- Greer D, MD, MA; Funk S, MBA; Reaven N, MA; Ouzounelli M, MD; Uman G, RN, PhD Impact of Fever on Outcome in Patients With Stroke and Neurologic Injury A Comprehensive Meta-Analysis
- AS, Mozaffarian D, Roger VL, et al. Heart disease and stroke statistics–2014 update: A report from the American Heart Association, Circulation. Published online December 18, 2013
- CDC National Vital Statistics Report, Vol. 60, No. 3, Dec. 29, 2011.
- CDC Fire Deaths and Injury Fact Sheet
- 7. 520 deaths from breast cancer were projected for 2011. U.S. Breast Cancer Statistics, breastcancer.org, retrieved July 2, 2014.
- Conko, Gregory, Hidden truth: The perils and promotion of off-label drug and medical device promotion. Health Matrix: Journal of Law Medicine Vol. 21, No. 149, 2011.
- Stafford, Randall, Regulating Off-Label Drug Use — Rethinking the Role of the FDA. N Eng J Med 2008; 358:1427-1429 April 3, 2008DOI: 10.1056/NEJMp0802107
- Buckman Co. v. Plaintiffs Legal Committee 531 U.S. 341, 351 & n.5 (2001).
- AM. MED. ASS’N, ANNUAL MEETING OF THE AMERICAN MEDICAL ASSOCIATION: REPORTS OF THE COUNCIL ON SCIENTIFIC AFFAIRS, available at http://www.ama-assn.org/ama1/pub/upload/mm/443/csaa-97.pdf.
- Wyeth v. Levine, 129 S. Ct. 1187, 1202 (2009) (noting that manufacturers “have superior access to information about their drugs, especially in the postmarketing phase as new risks emerge”); Citizen Petition Regarding the Food and Drug Administration’s Policy on Promotion of Unapproved Uses of Approved Drugs and Devices, 59 Fed. Reg. 59,820, 59,821 (Nov. 18, 1994) (“Scientific departments within regulated companies generally maintain a large body of information on their products.”).
- Osborn, John, Can I tell you the truth? A comparative perspective on Regulating off-label scientific and medical information. Journal of Health Policy, Law and Ethics summer Vol. 10, No. 299, 2010.
- Michael D. Green & William B. Schultz, Tort Law Deference to FDA Regulation of Medical Devices, 88 Geo. L.J. 2119, 2133 (2000) (noting that physicians are permitted to prescribe drugs for off-label uses). See also Luciana Gravotta, Why Doctors Prescribe Off-Label Drugs, Sci. Am., May 13, 2013, available at http://www.scientificamerican.com/article.cfm?id=why-doctors-prescribe-off-label-drugs.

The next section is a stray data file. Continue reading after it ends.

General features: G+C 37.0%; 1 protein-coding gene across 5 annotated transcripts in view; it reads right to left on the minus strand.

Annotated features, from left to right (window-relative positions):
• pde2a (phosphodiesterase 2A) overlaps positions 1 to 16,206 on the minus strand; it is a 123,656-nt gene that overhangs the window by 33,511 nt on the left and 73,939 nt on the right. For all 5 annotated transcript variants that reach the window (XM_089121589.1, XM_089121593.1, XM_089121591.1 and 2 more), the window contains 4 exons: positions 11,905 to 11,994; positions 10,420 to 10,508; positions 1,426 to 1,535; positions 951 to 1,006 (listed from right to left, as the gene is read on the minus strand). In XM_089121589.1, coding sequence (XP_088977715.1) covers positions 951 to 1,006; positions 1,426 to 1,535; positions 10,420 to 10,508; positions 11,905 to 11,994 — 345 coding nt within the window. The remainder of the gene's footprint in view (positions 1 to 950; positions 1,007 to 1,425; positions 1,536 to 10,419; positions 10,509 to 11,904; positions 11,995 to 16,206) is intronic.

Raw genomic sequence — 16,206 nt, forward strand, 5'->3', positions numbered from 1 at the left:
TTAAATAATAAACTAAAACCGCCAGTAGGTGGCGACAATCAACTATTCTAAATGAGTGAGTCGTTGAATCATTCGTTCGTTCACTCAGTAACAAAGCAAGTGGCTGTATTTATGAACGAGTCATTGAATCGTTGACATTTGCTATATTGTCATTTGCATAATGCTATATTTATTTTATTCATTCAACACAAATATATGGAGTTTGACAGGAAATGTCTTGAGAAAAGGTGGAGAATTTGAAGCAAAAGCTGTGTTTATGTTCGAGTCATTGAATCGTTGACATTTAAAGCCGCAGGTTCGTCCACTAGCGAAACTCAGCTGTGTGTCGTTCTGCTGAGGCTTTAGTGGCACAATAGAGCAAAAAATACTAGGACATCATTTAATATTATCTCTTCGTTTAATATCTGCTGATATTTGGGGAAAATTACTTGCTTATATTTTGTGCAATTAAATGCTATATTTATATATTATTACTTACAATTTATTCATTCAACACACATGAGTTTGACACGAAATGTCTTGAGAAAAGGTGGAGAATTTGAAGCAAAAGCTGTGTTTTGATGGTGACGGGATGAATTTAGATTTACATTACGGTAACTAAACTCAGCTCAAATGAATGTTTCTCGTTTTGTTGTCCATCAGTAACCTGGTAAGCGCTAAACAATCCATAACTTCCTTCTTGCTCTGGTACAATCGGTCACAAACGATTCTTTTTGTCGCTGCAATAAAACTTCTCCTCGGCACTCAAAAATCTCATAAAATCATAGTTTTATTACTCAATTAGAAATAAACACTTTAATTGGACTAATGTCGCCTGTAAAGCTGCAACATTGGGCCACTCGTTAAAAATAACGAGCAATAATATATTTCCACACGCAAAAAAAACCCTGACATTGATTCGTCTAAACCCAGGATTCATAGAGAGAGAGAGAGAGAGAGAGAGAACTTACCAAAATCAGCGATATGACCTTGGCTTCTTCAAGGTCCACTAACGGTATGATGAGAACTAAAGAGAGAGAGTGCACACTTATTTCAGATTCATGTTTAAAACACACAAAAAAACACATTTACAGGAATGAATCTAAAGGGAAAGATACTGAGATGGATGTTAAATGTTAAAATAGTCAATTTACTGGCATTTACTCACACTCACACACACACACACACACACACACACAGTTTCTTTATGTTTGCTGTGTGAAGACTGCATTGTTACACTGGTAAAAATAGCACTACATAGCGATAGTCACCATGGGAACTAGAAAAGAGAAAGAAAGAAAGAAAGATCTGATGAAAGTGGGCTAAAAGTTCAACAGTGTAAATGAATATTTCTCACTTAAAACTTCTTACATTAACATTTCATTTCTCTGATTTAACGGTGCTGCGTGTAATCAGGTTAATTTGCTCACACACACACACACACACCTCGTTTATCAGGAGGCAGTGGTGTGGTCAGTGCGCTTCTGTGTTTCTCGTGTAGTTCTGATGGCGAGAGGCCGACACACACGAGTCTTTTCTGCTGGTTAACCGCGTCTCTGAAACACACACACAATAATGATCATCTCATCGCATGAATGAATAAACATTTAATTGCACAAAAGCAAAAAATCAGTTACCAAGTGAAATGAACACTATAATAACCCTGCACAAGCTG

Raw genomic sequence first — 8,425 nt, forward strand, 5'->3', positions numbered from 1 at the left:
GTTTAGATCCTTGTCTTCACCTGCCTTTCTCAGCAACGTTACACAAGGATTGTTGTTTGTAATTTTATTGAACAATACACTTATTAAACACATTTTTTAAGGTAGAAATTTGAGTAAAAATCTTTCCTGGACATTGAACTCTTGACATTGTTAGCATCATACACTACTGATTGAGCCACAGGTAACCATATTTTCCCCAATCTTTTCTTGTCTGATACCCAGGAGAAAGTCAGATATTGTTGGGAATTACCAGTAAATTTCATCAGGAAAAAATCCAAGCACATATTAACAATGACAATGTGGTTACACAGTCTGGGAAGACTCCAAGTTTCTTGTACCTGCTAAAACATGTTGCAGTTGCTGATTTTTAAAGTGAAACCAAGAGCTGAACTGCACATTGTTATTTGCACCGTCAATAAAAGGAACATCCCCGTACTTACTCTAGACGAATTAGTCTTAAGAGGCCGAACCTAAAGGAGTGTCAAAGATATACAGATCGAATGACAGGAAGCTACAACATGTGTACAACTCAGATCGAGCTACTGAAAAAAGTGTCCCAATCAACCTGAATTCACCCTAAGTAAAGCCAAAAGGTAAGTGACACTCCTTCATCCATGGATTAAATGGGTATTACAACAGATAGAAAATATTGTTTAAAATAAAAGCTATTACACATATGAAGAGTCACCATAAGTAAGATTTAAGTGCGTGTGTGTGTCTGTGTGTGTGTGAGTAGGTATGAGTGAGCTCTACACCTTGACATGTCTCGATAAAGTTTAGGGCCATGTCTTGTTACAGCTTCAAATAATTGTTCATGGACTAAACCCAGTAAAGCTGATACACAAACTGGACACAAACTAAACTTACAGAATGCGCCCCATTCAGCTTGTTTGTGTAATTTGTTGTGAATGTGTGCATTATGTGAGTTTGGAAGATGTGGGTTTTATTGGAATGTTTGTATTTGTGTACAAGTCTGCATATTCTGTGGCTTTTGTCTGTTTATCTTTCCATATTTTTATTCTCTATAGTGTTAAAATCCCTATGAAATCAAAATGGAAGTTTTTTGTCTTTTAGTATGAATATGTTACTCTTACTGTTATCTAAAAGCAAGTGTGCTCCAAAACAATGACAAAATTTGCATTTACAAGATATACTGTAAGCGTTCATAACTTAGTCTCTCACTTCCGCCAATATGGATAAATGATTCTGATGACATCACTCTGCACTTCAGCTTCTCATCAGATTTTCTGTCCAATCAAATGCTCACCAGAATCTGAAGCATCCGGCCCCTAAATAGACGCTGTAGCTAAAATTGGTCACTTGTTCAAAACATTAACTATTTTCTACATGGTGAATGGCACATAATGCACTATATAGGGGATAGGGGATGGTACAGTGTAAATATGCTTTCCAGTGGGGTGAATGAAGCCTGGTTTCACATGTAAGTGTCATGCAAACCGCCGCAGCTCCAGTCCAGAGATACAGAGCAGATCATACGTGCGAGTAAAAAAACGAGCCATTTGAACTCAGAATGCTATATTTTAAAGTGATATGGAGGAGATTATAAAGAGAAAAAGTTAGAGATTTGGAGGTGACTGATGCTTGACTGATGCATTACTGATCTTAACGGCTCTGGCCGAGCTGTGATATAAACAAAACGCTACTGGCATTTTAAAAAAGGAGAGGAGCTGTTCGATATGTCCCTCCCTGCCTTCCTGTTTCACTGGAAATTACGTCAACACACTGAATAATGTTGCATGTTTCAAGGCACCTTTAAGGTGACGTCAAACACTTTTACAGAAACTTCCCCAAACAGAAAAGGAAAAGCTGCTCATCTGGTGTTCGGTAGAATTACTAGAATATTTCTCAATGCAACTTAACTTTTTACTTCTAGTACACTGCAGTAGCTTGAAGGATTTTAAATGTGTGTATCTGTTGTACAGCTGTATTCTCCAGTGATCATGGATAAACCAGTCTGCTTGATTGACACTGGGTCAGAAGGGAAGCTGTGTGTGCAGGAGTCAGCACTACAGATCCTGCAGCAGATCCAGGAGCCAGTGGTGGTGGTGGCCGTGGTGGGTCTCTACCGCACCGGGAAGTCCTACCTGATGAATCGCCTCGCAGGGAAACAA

- M.C.L. § 600.2912a(1); MSA 27A.2912(1)(1).
- 21 U.S.C. §301 et seq
- 42 U.SC. § 1320a-7b(b)
- Scott, 107 N.M. at 122, 753 P.2d at 901
- Abandonment https://lsms.org/legal/terminationofrelationship.asp
- Layzer v. Leavitt, 770 F. Supp.2d 579 (S.D.N.Y. 2011)
- Margaret Z. Johns, Informed Consent: Requiring Doctors to Disclose Off-Label Prescriptions and Conflicts of Interest, 58 Hastings L.J. 967, 980 (2007)
- Peberdy MA , Callaway CW , Neumar RW , et al ; American Heart Association. Part 9: post-cardiac arrest care: 2010 American Heart Association Guidelines for CardiopulmonaryResuscitation and Emergency Cardiovascular Care [published corrections appear in Circulation. 2011;124(15):e403 and Circulation. 2011;123(6):e237] . Circulation. 2010 ;122 ( 18 suppl 3 ): S768 – S786.
- Neumar RW , Nolan JP , Adrie C , et al . Post-cardiac arrest syndrome: epidemiology, pathophysiology, treatment, and prognostication. A consensus statement from the International Liaison Committee on Resuscitation (American Heart Association, Australian and New Zealand Council on Resuscitation, European Resuscitation Council, Heart and Stroke Foundation of Canada, Inter American Heart Foundation, Resuscitation Council of Asia, and the resuscitation Council of Southern Africa); the American Heart Association Emergency Cardiovascular Care Committee; the Council on Cardiovascular Surgery and Anesthesia; the Council on Cardiopulmonary, Perioperative, and Critical Care; the Council on Clinical Cardiology; and the Stroke Council . Circulation .2008 ; 118 ( 23 ): 2452 – 2483.
- Advanced Cardiac Life Support, Ken Grauer and Daniel L. Cavallaro, Mosby Lifeline, St. Louis, MO.
- Johns, supra note 109, at 981.
- Robert Steinbrook, Gag Clauses in Clinical-Trial Agreements, 352 New Eng. J. Med. 2160, 2160 (2005) (“Sponsors with a financial interest in the outcome of clinical research can suppress negative results.”).
- Stafford, supra note 13; see also Donna T. Chen et al., U.S. Physician Knowledge of the FDA-Approved Indications and Evidence Base for Commonly Prescribed Drugs: Results of a National Survey, 18 Pharmacoepidemiology & Drug Safety 1094 (2009).
- Wilhoit v. Boehringer Ingelheim Pharmaceuticals, Inc., 2009 WL 702007, at *3-4 (D. Minn. March 13, 2009)